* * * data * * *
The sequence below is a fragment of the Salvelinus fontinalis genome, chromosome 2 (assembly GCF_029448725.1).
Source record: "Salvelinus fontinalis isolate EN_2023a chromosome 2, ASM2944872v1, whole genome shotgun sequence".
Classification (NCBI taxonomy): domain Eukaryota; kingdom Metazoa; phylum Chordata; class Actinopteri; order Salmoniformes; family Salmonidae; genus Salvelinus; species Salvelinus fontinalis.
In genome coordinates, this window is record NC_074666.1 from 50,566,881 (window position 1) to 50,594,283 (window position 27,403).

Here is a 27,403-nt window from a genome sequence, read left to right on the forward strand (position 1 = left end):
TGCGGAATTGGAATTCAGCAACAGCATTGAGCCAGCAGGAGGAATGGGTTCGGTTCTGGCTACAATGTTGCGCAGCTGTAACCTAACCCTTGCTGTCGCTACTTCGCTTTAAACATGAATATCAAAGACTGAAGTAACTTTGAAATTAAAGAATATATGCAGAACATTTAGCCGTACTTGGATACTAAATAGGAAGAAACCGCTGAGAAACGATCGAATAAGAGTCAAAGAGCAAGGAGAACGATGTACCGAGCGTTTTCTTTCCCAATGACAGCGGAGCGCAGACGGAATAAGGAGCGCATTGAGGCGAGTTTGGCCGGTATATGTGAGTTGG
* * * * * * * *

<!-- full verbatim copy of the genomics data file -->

The sequence below is a fragment of the Salvelinus fontinalis genome, chromosome 2 (assembly GCF_029448725.1).
Source record: "Salvelinus fontinalis isolate EN_2023a chromosome 2, ASM2944872v1, whole genome shotgun sequence".
Classification (NCBI taxonomy): domain Eukaryota; kingdom Metazoa; phylum Chordata; class Actinopteri; order Salmoniformes; family Salmonidae; genus Salvelinus; species Salvelinus fontinalis.
In genome coordinates, this window is record NC_074666.1 from 50,566,881 (window position 1) to 50,594,283 (window position 27,403).

Here is a 27,403-nt window from a genome sequence, read left to right on the forward strand (position 1 = left end):
TGCGGAATTGGAATTCAGCAACAGCATTGAGCCAGCAGGAGGAATGGGTTCGGTTCTGGCTACAATGTTGCGCAGCTGTAACCTAACCCTTGCTGTCGCTACTTCGCTTTAAACATGAATATCAAAGACTGAAGTAACTTTGAAATTAAAGAATATATGCAGAACATTTAGCCGTACTTGGATACTAAATAGGAAGAAACCGCTGAGAAACGATCGAATAAGAGTCAAAGAGCAAGGAGAACGATGTACCGAGCGTTTTCTTTCCCAATGACAGCGGAGCGCAGACGGAATAAGGAGCGCATTGAGGCGAGTTTGGCCGGTATATGTGAGTTGG